Varadkar and Tusk seek written UK proposals on Brexit by next week
Taoiseach also asserts ‘wide gap’ remains between EU and UK on achieving goals
Taoiseach Leo Varadkar and the president of the European Council, Donald Tusk, have agreed the United Kingdom must produce written proposals to end the Brexit crisis next week.
The agreement between the two men, which heightens the pressure on British prime minister Boris Johnson, was reached during a meeting in New York on the margin of the United Nations’ General Assembly
“The withdrawal agreement is actually an international treaty. It’s not the kind of thing that can be amended or cobbled together late at night at the European Council meeting on 17th of October,” said Mr Varadkar.
“So if the UK does have meaningful proposals, changes that they would like to suggest to the withdrawal agreement or to the joint political declaration more particularly, we really need to see them in advance so that they can be worked through and worked up in advance of the EU summit.”
He continued: “It’s essentially the way the European Union works. We have working methods, and I know that President Tusk and other EU heads of government would like to see British proposals in writing really in the first week of October, otherwise it is very hard to see how we could agree something at the summit in the middle of October.”
Speaking following a 40-minute meeting between the two leaders on the fringes of the UN General Assembly, he said: “It was a good meeting in the sense that we were able to get into more detail this time. However, there is still a very wide gap between the EU and the UK in terms of achieving what we need to achieve before October.”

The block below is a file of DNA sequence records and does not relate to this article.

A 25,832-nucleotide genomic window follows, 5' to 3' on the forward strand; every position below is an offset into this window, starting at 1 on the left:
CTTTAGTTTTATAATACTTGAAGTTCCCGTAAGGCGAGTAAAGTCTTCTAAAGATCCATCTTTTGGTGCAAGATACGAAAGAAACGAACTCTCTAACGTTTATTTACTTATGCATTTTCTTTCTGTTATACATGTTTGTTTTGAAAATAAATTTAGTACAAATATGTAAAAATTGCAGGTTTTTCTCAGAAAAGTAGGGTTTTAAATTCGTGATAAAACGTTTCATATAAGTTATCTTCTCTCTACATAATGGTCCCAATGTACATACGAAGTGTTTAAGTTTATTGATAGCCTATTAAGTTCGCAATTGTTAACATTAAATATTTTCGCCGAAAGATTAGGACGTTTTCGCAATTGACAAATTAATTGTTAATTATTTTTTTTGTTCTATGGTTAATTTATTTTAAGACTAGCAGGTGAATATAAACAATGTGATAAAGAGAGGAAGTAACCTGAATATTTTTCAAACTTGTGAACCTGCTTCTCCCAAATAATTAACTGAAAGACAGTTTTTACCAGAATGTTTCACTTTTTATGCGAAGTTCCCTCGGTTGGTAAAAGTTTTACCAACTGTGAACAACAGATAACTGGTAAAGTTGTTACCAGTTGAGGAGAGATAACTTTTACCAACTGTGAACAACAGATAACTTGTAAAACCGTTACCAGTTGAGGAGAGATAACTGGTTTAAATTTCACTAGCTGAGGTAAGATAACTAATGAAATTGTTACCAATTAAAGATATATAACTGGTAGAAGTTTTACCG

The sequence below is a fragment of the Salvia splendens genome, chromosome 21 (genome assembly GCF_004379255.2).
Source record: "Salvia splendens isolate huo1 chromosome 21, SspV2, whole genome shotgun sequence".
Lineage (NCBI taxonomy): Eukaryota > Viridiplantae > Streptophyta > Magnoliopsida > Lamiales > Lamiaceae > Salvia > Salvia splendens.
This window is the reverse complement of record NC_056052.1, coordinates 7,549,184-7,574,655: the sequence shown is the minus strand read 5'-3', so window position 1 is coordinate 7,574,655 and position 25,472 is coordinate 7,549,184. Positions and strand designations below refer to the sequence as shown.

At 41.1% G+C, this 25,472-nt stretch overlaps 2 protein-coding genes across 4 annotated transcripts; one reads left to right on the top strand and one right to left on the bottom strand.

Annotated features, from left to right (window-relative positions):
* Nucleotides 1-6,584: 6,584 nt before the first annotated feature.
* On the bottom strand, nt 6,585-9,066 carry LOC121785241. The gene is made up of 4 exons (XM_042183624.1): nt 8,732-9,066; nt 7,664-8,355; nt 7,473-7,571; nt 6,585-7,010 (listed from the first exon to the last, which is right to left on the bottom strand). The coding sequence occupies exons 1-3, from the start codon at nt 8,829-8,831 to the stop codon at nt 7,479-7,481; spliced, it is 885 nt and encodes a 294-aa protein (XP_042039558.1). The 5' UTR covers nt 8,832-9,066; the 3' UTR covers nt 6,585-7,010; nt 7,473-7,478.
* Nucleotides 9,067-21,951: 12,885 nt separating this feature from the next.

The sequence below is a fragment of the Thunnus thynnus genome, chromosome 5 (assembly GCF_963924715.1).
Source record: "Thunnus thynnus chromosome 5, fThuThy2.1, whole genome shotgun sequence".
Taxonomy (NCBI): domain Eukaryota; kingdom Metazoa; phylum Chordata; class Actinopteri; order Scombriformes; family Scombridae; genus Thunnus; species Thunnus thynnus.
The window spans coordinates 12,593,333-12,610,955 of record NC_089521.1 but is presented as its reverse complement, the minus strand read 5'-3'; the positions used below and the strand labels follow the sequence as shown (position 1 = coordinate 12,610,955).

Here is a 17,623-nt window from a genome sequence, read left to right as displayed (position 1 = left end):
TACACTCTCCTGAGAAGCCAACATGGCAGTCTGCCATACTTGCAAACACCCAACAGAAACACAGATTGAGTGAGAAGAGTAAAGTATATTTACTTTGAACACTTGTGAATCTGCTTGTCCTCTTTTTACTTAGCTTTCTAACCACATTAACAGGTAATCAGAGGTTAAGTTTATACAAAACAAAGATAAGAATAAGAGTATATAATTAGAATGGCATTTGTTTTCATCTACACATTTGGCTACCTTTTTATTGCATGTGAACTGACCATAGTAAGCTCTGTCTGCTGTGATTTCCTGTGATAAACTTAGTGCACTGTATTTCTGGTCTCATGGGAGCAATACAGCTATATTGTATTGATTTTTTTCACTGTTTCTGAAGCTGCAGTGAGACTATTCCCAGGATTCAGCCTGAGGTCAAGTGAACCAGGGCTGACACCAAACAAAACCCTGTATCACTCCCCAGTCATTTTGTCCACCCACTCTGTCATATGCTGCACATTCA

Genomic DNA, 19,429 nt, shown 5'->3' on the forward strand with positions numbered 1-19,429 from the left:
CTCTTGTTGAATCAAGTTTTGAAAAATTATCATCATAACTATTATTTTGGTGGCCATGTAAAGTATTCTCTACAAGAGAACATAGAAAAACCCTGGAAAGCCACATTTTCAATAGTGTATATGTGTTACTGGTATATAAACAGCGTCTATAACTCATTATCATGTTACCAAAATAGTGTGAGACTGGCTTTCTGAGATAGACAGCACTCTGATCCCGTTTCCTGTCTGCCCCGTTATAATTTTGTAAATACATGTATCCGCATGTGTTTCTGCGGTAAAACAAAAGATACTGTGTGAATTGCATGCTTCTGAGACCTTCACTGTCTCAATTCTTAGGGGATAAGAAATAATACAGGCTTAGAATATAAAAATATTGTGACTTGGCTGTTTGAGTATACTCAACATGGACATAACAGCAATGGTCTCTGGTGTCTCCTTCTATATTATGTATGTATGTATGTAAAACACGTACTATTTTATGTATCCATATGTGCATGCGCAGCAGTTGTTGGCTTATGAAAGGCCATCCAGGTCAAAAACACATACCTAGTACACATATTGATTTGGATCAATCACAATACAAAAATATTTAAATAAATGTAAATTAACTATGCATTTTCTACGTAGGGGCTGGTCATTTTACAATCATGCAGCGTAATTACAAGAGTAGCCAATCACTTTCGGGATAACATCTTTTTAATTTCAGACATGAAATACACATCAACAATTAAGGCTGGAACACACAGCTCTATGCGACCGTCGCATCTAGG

Mr Varadkar noted it was the second time they had met in person. While the first meeting in Dublin had been a “chance to build relationships,” he said, Tuesday’s meeting “was a little bit more detailed. We got to talk about some of the detail of the withdrawal agreement and the backstop”.
Earlier, the Taoiseach refused to be drawn on the UK supreme court ruling that said Mr Johnson’s decision to prorogue parliament was unlawful.
“I’m aware of the decision that has been made by the UK supreme court. It is very much an internal matter for the United Kingdom so I don’t think it would be helpful for the Irish Government to comment on it.”
Asked if he would join the calls for Mr Johnson to resign, the Taoiseach said: “No absolutely not. Whoever is prime minister of the United Kingdom is somebody we’re going to work with. It’s not us who decides the Prime Minister of the UK. That’s an appointment made by the Queen based on the composition of the House of Commons.”
Mr Johnson, who was in New York for the United Nations meeting when the supreme court decision was announced, was due to deliver a speech to the General Assembly later on Tuesday as planned, before flying back to Britain overnight.
Mr Johnson also held a bilateral meeting with Mr Trump during the day. According to the White House, during the meeting the leaders “underlined their shared commitment to agreeing an ambitious free trade agreement once UK leaves the EU on 31st October”.
Mr Trump also pledged to sign a “magnificent” and “exceptional” trade deal with Britain after it departs the EU in his own speech to the General Assembly on Tuesday morning.
“We stand ready to complete an exceptional new trade agreement with the UK which will bring tremendous benefits to both countries,” Mr Trump said during his speech that was highly critical of the global trading system.
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